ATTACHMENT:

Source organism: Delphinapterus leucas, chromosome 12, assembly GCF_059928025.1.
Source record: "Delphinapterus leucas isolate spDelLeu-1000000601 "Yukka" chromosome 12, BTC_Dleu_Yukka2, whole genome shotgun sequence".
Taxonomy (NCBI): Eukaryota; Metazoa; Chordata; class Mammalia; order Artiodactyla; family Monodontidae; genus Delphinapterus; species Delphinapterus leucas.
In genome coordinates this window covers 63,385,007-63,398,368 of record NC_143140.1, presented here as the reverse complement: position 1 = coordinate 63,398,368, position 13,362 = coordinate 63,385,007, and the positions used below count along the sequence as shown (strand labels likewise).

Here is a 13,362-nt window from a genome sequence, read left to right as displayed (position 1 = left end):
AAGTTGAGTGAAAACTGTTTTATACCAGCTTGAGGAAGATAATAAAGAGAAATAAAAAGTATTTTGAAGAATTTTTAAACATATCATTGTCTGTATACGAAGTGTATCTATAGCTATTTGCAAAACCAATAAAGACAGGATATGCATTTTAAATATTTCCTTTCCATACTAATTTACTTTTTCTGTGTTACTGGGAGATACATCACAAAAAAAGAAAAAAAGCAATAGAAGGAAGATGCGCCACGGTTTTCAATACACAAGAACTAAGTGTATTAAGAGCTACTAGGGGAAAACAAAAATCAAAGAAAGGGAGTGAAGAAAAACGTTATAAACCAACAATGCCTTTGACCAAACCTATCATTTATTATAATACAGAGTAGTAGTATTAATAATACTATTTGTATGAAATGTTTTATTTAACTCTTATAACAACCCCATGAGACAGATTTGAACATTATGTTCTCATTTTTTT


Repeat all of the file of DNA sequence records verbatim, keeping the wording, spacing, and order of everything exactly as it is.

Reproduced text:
Source organism: Delphinapterus leucas, chromosome 12, assembly GCF_059928025.1.
Source record: "Delphinapterus leucas isolate spDelLeu-1000000601 "Yukka" chromosome 12, BTC_Dleu_Yukka2, whole genome shotgun sequence".
Taxonomy (NCBI): Eukaryota; Metazoa; Chordata; class Mammalia; order Artiodactyla; family Monodontidae; genus Delphinapterus; species Delphinapterus leucas.
In genome coordinates this window covers 63,385,007-63,398,368 of record NC_143140.1, presented here as the reverse complement: position 1 = coordinate 63,398,368, position 13,362 = coordinate 63,385,007, and the positions used below count along the sequence as shown (strand labels likewise).

Here is a 13,362-nt window from a genome sequence, read left to right as displayed (position 1 = left end):
AAGTTGAGTGAAAACTGTTTTATACCAGCTTGAGGAAGATAATAAAGAGAAATAAAAAGTATTTTGAAGAATTTTTAAACATATCATTGTCTGTATACGAAGTGTATCTATAGCTATTTGCAAAACCAATAAAGACAGGATATGCATTTTAAATATTTCCTTTCCATACTAATTTACTTTTTCTGTGTTACTGGGAGATACATCACAAAAAAAGAAAAAAAGCAATAGAAGGAAGATGCGCCACGGTTTTCAATACACAAGAACTAAGTGTATTAAGAGCTACTAGGGGAAAACAAAAATCAAAGAAAGGGAGTGAAGAAAAACGTTATAAACCAACAATGCCTTTGACCAAACCTATCATTTATTATAATACAGAGTAGTAGTATTAATAATACTATTTGTATGAAATGTTTTATTTAACTCTTATAACAACCCCATGAGACAGATTTGAACATTATGTTCTCATTTTTTT